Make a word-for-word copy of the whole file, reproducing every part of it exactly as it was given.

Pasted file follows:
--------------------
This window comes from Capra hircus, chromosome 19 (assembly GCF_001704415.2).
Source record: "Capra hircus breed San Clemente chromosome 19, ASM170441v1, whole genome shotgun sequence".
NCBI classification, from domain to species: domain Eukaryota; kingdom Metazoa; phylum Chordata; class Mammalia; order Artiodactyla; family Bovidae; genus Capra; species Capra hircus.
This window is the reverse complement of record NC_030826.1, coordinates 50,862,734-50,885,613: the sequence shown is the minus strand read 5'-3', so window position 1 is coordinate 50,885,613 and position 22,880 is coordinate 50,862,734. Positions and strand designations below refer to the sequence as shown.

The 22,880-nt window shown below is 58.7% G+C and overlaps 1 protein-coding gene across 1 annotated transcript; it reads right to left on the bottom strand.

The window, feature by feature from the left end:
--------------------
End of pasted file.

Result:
This window comes from Capra hircus, chromosome 19 (assembly GCF_001704415.2).
Source record: "Capra hircus breed San Clemente chromosome 19, ASM170441v1, whole genome shotgun sequence".
NCBI classification, from domain to species: domain Eukaryota; kingdom Metazoa; phylum Chordata; class Mammalia; order Artiodactyla; family Bovidae; genus Capra; species Capra hircus.
This window is the reverse complement of record NC_030826.1, coordinates 50,862,734-50,885,613: the sequence shown is the minus strand read 5'-3', so window position 1 is coordinate 50,885,613 and position 22,880 is coordinate 50,862,734. Positions and strand designations below refer to the sequence as shown.

The 22,880-nt window shown below is 58.7% G+C and overlaps 1 protein-coding gene across 1 annotated transcript; it reads right to left on the bottom strand.

The window, feature by feature from the left end: